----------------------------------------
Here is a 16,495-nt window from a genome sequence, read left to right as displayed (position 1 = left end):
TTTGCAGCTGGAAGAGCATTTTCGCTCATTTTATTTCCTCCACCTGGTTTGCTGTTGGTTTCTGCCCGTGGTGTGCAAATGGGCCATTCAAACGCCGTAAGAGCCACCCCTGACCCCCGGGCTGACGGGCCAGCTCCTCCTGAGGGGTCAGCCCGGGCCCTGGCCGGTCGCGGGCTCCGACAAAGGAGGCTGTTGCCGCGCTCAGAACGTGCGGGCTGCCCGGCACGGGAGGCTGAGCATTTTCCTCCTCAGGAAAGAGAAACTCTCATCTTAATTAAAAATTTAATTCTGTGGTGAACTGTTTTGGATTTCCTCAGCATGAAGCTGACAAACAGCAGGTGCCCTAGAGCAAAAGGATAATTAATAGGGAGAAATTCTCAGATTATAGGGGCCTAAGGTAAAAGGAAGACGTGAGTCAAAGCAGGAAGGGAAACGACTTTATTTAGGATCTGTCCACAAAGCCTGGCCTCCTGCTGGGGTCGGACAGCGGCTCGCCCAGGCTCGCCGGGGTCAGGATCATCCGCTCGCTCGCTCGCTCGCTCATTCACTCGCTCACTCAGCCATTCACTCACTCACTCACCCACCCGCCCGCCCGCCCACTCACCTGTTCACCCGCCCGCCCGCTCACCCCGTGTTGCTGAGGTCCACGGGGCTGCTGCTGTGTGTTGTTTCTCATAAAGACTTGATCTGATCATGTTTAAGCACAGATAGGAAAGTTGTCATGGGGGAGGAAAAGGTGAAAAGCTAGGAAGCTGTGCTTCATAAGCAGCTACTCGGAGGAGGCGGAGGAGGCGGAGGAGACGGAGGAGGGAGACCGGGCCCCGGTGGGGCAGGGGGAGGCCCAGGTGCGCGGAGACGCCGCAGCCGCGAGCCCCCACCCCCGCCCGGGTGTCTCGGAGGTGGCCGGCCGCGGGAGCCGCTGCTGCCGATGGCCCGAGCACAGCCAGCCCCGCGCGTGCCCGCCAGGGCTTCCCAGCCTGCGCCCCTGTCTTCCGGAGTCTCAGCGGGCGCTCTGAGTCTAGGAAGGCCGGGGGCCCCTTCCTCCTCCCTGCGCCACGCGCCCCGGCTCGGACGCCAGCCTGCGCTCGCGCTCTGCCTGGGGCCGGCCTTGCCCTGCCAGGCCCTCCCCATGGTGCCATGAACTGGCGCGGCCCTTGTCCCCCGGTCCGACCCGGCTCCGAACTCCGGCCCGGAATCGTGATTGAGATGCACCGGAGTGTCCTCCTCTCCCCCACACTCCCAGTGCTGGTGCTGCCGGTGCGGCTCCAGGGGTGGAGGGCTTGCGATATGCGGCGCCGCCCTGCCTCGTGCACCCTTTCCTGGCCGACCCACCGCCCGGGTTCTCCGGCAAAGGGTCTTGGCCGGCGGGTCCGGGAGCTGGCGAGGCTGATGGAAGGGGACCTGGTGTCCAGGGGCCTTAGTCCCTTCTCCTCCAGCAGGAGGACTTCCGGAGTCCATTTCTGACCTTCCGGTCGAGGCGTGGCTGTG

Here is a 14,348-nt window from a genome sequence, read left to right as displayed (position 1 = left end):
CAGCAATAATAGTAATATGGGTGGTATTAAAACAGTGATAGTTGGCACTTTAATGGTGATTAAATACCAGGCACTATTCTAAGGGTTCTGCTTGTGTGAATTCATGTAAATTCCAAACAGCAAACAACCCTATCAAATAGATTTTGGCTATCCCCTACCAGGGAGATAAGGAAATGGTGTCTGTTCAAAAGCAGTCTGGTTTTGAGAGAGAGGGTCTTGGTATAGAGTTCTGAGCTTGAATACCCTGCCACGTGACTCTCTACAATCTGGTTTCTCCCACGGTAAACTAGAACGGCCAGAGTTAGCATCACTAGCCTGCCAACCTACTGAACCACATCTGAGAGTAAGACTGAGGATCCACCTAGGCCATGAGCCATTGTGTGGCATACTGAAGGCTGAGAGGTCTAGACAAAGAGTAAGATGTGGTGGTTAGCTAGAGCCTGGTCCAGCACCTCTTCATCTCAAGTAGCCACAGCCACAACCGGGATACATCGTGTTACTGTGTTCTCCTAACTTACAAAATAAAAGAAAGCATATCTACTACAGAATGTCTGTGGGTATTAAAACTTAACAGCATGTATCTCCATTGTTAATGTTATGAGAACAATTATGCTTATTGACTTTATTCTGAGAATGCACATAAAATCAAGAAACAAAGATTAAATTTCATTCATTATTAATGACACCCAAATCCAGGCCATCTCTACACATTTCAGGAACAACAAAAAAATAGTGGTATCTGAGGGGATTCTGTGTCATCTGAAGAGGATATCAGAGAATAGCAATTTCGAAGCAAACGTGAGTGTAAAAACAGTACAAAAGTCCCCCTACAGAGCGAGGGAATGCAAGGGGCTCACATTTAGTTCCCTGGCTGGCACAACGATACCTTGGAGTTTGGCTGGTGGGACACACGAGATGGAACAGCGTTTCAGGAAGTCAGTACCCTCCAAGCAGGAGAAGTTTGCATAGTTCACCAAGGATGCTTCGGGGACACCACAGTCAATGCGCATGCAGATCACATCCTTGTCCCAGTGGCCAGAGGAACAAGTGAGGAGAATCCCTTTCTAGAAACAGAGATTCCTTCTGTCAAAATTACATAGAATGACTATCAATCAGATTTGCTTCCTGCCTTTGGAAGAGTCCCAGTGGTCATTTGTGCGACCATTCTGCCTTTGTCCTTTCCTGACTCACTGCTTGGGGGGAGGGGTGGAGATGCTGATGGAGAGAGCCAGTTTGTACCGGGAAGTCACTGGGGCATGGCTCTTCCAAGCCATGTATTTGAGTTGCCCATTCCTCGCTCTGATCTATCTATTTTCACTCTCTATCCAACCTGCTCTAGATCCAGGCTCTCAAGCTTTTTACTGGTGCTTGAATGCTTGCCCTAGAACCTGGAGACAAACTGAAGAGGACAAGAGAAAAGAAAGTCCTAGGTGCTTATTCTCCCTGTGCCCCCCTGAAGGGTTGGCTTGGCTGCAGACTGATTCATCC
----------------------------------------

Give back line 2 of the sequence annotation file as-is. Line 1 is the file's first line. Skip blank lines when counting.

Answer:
TTTGCAGCTGGAAGAGCATTTTCGCTCATTTTATTTCCTCCACCTGGTTTGCTGTTGGTTTCTGCCCGTGGTGTGCAAATGGGCCATTCAAACGCCGTAAGAGCCACCCCTGACCCCCGGGCTGACGGGCCAGCTCCTCCTGAGGGGTCAGCCCGGGCCCTGGCCGGTCGCGGGCTCCGACAAAGGAGGCTGTTGCCGCGCTCAGAACGTGCGGGCTGCCCGGCACGGGAGGCTGAGCATTTTCCTCCTCAGGAAAGAGAAACTCTCATCTTAATTAAAAATTTAATTCTGTGGTGAACTGTTTTGGATTTCCTCAGCATGAAGCTGACAAACAGCAGGTGCCCTAGAGCAAAAGGATAATTAATAGGGAGAAATTCTCAGATTATAGGGGCCTAAGGTAAAAGGAAGACGTGAGTCAAAGCAGGAAGGGAAACGACTTTATTTAGGATCTGTCCACAAAGCCTGGCCTCCTGCTGGGGTCGGACAGCGGCTCGCCCAGGCTCGCCGGGGTCAGGATCATCCGCTCGCTCGCTCGCTCGCTCATTCACTCGCTCACTCAGCCATTCACTCACTCACTCACCCACCCGCCCGCCCGCCCACTCACCTGTTCACCCGCCCGCCCGCTCACCCCGTGTTGCTGAGGTCCACGGGGCTGCTGCTGTGTGTTGTTTCTCATAAAGACTTGATCTGATCATGTTTAAGCACAGATAGGAAAGTTGTCATGGGGGAGGAAAAGGTGAAAAGCTAGGAAGCTGTGCTTCATAAGCAGCTACTCGGAGGAGGCGGAGGAGGCGGAGGAGACGGAGGAGGGAGACCGGGCCCCGGTGGGGCAGGGGGAGGCCCAGGTGCGCGGAGACGCCGCAGCCGCGAGCCCCCACCCCCGCCCGGGTGTCTCGGAGGTGGCCGGCCGCGGGAGCCGCTGCTGCCGATGGCCCGAGCACAGCCAGCCCCGCGCGTGCCCGCCAGGGCTTCCCAGCCTGCGCCCCTGTCTTCCGGAGTCTCAGCGGGCGCTCTGAGTCTAGGAAGGCCGGGGGCCCCTTCCTCCTCCCTGCGCCACGCGCCCCGGCTCGGACGCCAGCCTGCGCTCGCGCTCTGCCTGGGGCCGGCCTTGCCCTGCCAGGCCCTCCCCATGGTGCCATGAACTGGCGCGGCCCTTGTCCCCCGGTCCGACCCGGCTCCGAACTCCGGCCCGGAATCGTGATTGAGATGCACCGGAGTGTCCTCCTCTCCCCCACACTCCCAGTGCTGGTGCTGCCGGTGCGGCTCCAGGGGTGGAGGGCTTGCGATATGCGGCGCCGCCCTGCCTCGTGCACCCTTTCCTGGCCGACCCACCGCCCGGGTTCTCCGGCAAAGGGTCTTGGCCGGCGGGTCCGGGAGCTGGCGAGGCTGATGGAAGGGGACCTGGTGTCCAGGGGCCTTAGTCCCTTCTCCTCCAGCAGGAGGACTTCCGGAGTCCATTTCTGACCTTCCGGTCGAGGCGTGGCTGTG